A South African 9 year-old child has survived HIV virus for 8 and a half years now, without the help of any medication
The child living in South Africa has survived without any treatment for more than 8 years. The information has been presented by researchers during the International AIDS Society conference in Paris, France.
As described by the scientific community, this is the third case of its kind. We’re talking about prolonged HIV remission after standard anti-HIV treatment.
The case suggests that specific HIV medication administered during early stages of the infection in infants can practically reduce the virus levels to impossible to detect, which translates into a reduced need of chronic treatment.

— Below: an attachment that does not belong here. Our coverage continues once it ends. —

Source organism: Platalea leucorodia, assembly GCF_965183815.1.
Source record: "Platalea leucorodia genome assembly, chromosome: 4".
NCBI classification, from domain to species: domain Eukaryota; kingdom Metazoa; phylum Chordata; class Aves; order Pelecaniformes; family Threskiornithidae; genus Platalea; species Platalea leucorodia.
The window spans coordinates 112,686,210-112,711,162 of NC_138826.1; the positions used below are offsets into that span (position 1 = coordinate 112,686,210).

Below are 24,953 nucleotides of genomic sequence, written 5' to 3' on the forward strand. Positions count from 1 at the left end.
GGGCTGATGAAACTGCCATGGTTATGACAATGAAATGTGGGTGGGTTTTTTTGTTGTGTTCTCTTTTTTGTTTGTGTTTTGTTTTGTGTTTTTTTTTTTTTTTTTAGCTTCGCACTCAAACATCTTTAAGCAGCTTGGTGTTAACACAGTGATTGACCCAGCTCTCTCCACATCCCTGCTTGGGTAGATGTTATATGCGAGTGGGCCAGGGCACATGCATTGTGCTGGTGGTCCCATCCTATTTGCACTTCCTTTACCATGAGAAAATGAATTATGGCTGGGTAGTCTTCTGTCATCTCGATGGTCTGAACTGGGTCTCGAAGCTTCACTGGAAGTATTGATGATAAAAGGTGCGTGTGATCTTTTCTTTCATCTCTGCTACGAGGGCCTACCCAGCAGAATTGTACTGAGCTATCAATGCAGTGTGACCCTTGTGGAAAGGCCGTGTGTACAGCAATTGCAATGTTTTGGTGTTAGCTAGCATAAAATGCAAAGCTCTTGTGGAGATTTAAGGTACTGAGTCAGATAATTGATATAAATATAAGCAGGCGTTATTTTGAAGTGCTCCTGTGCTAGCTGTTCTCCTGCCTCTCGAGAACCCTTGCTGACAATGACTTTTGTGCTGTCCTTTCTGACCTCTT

The South African child’s case was intensely discussed at the conference. The child was diagnosed when only one month old and treated during the Children with HIV Early Antiretroviral Therapy (CHER) programme with standard antiretroviral therapy (ART) for a total of 40 weeks.
The child was one of the 143 patients participating in the CHER clinical trial, funded by the National Institute of Allergy and Infectious Diseases (NIAID), in order to accelerate the advances of medicine and find a sustainable cure for the disease.
The case is considered to be a step forward contributing to the anti-HIV fight worldwide, as researchers are still struggling with low survival rates and life-long treatment schemes for AIDS infected patients.